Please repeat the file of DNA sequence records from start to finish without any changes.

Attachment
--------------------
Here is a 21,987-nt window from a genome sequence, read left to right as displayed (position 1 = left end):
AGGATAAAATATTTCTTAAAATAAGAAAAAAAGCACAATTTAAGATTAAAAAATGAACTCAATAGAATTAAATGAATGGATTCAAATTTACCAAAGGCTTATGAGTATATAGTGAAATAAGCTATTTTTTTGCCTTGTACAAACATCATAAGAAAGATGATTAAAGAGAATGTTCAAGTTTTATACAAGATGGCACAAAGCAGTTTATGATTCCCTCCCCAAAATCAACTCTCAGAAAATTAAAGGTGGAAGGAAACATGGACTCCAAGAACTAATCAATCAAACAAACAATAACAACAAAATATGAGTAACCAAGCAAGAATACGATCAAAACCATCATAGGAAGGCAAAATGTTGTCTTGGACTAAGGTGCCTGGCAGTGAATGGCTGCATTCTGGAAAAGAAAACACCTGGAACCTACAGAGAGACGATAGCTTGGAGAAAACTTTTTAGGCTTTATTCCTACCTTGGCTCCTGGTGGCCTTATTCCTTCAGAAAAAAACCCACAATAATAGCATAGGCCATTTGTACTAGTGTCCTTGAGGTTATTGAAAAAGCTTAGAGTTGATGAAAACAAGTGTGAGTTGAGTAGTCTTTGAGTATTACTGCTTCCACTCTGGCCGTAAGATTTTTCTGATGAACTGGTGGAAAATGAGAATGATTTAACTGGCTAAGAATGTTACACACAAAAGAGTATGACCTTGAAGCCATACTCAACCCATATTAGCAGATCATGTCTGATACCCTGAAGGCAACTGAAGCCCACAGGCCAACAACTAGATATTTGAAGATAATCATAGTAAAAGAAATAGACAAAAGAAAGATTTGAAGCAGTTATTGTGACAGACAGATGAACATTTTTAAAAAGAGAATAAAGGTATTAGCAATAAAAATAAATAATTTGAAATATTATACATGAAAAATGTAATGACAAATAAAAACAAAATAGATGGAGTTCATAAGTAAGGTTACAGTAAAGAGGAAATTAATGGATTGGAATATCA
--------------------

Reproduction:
Here is a 21,987-nt window from a genome sequence, read left to right as displayed (position 1 = left end):
AGGATAAAATATTTCTTAAAATAAGAAAAAAAGCACAATTTAAGATTAAAAAATGAACTCAATAGAATTAAATGAATGGATTCAAATTTACCAAAGGCTTATGAGTATATAGTGAAATAAGCTATTTTTTTGCCTTGTACAAACATCATAAGAAAGATGATTAAAGAGAATGTTCAAGTTTTATACAAGATGGCACAAAGCAGTTTATGATTCCCTCCCCAAAATCAACTCTCAGAAAATTAAAGGTGGAAGGAAACATGGACTCCAAGAACTAATCAATCAAACAAACAATAACAACAAAATATGAGTAACCAAGCAAGAATACGATCAAAACCATCATAGGAAGGCAAAATGTTGTCTTGGACTAAGGTGCCTGGCAGTGAATGGCTGCATTCTGGAAAAGAAAACACCTGGAACCTACAGAGAGACGATAGCTTGGAGAAAACTTTTTAGGCTTTATTCCTACCTTGGCTCCTGGTGGCCTTATTCCTTCAGAAAAAAACCCACAATAATAGCATAGGCCATTTGTACTAGTGTCCTTGAGGTTATTGAAAAAGCTTAGAGTTGATGAAAACAAGTGTGAGTTGAGTAGTCTTTGAGTATTACTGCTTCCACTCTGGCCGTAAGATTTTTCTGATGAACTGGTGGAAAATGAGAATGATTTAACTGGCTAAGAATGTTACACACAAAAGAGTATGACCTTGAAGCCATACTCAACCCATATTAGCAGATCATGTCTGATACCCTGAAGGCAACTGAAGCCCACAGGCCAACAACTAGATATTTGAAGATAATCATAGTAAAAGAAATAGACAAAAGAAAGATTTGAAGCAGTTATTGTGACAGACAGATGAACATTTTTAAAAAGAGAATAAAGGTATTAGCAATAAAAATAAATAATTTGAAATATTATACATGAAAAATGTAATGACAAATAAAAACAAAATAGATGGAGTTCATAAGTAAGGTTACAGTAAAGAGGAAATTAATGGATTGGAATATCA